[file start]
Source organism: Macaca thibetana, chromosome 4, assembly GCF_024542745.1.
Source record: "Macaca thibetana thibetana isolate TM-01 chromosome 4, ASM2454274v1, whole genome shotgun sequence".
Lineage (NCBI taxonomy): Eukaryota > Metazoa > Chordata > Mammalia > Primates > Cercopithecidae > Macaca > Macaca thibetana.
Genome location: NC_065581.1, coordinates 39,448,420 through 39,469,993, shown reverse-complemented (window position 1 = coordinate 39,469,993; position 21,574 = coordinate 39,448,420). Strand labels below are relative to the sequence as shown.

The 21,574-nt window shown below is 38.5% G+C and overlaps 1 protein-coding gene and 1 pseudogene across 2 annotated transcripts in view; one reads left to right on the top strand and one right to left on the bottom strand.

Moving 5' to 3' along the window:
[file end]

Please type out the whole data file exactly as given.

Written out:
Source organism: Macaca thibetana, chromosome 4, assembly GCF_024542745.1.
Source record: "Macaca thibetana thibetana isolate TM-01 chromosome 4, ASM2454274v1, whole genome shotgun sequence".
Lineage (NCBI taxonomy): Eukaryota > Metazoa > Chordata > Mammalia > Primates > Cercopithecidae > Macaca > Macaca thibetana.
Genome location: NC_065581.1, coordinates 39,448,420 through 39,469,993, shown reverse-complemented (window position 1 = coordinate 39,469,993; position 21,574 = coordinate 39,448,420). Strand labels below are relative to the sequence as shown.

The 21,574-nt window shown below is 38.5% G+C and overlaps 1 protein-coding gene and 1 pseudogene across 2 annotated transcripts in view; one reads left to right on the top strand and one right to left on the bottom strand.

Moving 5' to 3' along the window: